after practice: right foot to left foot, stepping forward and back, to right foot and left foot, and left foot up to his thigh, holding it on his thigh as he twists around in a circle, until it rolls down the inside of his leg, like a tickle of sweat, not catching and tapping on the soft side of his foot, and juggling once, twice, three times, hopping on one foot like a jump-roper in the gym, now trapping and holding the ball in midair, balancing it on the instep of his weak left foot, stepping forward and forward and back, then lifting it overhead until it hangs there; and squaring off his body, he keeps the ball aloft with a nudge of his neck, heading it from side to side, softer and softer, like a dying refrain, until the ball, slowing, balances itself on his hairline, the hot sun and sweat filling his eyes as he jiggles this way and that, then flicking it up gently, hunching his shoulders and tilting his head back, he traps it in the hollow of his neck, and bending at the waist, sees his shadow, his dangling T-shirt, the bent blades of brown grass in summer heat; and relaxing, the ball slipping down his back. . .and missing his foot. He wheels around, he marches over the ball, as if it were a rock he stumbled into, and pressing his left foot against it, he pushes it against the inside of his right until it pops into the air, is heeled over his head—the rainbow!— and settles on his extended thigh before rolling over his knee and down his shin, so he can juggle it again from his left foot to his right foot —and right foot to left foot to thigh— as he wanders, on the last day of summer, around the empty field.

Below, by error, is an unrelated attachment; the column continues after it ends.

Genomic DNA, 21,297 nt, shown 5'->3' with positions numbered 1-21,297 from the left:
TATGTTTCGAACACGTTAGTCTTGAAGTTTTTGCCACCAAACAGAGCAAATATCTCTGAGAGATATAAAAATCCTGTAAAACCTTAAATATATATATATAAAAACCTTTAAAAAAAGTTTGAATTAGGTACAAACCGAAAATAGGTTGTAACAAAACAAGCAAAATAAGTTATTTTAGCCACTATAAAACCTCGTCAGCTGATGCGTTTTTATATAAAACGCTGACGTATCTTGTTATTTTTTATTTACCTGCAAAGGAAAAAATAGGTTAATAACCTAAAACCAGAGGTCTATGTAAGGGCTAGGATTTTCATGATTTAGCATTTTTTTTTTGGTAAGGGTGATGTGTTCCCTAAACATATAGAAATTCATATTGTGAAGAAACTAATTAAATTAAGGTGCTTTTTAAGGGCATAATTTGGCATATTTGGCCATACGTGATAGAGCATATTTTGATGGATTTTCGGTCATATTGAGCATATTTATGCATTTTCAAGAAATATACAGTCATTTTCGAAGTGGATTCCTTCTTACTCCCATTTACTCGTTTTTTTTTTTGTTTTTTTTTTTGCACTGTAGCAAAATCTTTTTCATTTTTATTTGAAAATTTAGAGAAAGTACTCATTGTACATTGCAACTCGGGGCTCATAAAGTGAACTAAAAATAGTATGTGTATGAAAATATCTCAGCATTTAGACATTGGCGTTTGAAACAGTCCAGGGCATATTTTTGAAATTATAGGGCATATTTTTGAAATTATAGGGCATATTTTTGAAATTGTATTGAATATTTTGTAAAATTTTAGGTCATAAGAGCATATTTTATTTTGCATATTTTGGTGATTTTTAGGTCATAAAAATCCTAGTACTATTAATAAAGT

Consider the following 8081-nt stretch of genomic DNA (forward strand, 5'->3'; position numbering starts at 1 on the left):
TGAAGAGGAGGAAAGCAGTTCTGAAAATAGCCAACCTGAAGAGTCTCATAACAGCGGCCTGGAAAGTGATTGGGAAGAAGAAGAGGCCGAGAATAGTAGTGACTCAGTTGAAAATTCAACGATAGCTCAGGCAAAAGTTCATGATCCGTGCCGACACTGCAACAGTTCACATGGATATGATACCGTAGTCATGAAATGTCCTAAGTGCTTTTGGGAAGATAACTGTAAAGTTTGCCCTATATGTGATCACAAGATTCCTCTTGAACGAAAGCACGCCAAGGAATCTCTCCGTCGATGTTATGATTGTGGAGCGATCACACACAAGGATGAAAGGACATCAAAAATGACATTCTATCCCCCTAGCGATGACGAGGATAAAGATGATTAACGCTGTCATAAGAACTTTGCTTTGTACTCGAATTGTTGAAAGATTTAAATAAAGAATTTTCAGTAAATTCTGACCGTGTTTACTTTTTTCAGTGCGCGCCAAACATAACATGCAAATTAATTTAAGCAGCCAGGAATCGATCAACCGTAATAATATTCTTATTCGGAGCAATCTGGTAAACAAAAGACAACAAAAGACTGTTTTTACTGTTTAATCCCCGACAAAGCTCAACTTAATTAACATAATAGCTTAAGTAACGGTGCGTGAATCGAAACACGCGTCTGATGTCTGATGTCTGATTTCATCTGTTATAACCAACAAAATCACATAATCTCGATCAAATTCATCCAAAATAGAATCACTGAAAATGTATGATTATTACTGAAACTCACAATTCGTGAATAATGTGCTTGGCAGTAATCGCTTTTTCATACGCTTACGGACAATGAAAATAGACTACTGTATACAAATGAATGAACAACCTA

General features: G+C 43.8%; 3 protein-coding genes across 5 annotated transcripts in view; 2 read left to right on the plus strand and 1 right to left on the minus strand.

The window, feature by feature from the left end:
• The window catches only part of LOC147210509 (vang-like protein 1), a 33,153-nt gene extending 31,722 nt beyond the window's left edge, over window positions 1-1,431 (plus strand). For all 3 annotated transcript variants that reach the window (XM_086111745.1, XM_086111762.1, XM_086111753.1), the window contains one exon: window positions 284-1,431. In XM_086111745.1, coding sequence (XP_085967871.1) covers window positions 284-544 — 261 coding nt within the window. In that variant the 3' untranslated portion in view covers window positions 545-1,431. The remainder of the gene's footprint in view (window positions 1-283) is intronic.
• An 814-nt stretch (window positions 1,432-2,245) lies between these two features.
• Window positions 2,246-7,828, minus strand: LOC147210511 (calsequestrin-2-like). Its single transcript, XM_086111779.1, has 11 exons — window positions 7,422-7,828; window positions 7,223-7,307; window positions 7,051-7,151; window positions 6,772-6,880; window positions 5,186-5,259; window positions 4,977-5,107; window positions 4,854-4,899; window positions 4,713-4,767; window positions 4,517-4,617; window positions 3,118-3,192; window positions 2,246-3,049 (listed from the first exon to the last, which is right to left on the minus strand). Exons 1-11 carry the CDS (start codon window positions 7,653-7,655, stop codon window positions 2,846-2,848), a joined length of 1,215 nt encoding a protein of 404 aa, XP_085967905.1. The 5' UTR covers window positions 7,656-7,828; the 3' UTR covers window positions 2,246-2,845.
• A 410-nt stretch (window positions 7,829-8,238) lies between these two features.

From Motion: American Sports Poems, edited by Noah Blaustein. Copyright © 2001 by Christopher Merrill. Used with permission. All rights reserved.
America under the lights
at Harry Ball Field. A fog rolls in
as the flag crinkles and drapes
around a metal pole.
My son reaches into the sky
to pull down a game-ender,
a bomb caught in his leather mitt.
He gives the ball a flat squeeze
then tosses it in from the outfield,
tugs his cap over a tussle of hair
before joining the team—
all high-fives and handshakes
as the Major boys line up
at home plate. They are learning
how to be good sports,
their dugout cheers interrupted only
by sunflower seed shells spat
along the first base line.
The coach prattles on
about the importance of stealing
bases and productive outs
while a teammate cracks a joke
about my son’s ‘fro, then says,
But you’re not really black…
to which there’s laughter,
to which he smiles but says nothing,
which says something about
what goes unsaid, what starts
with a harmless joke, routine
as a can of corn.
But this is little league.
This is where he learns
how to field a position,
how to play a bloop in the gap—
that impossible space where
he’ll always play defense.
Copyright © 2015 January Gill O'Neil. Originally published in the Winter 2015 issue of Prairie Schooner. Used with permission of Prairie Schooner.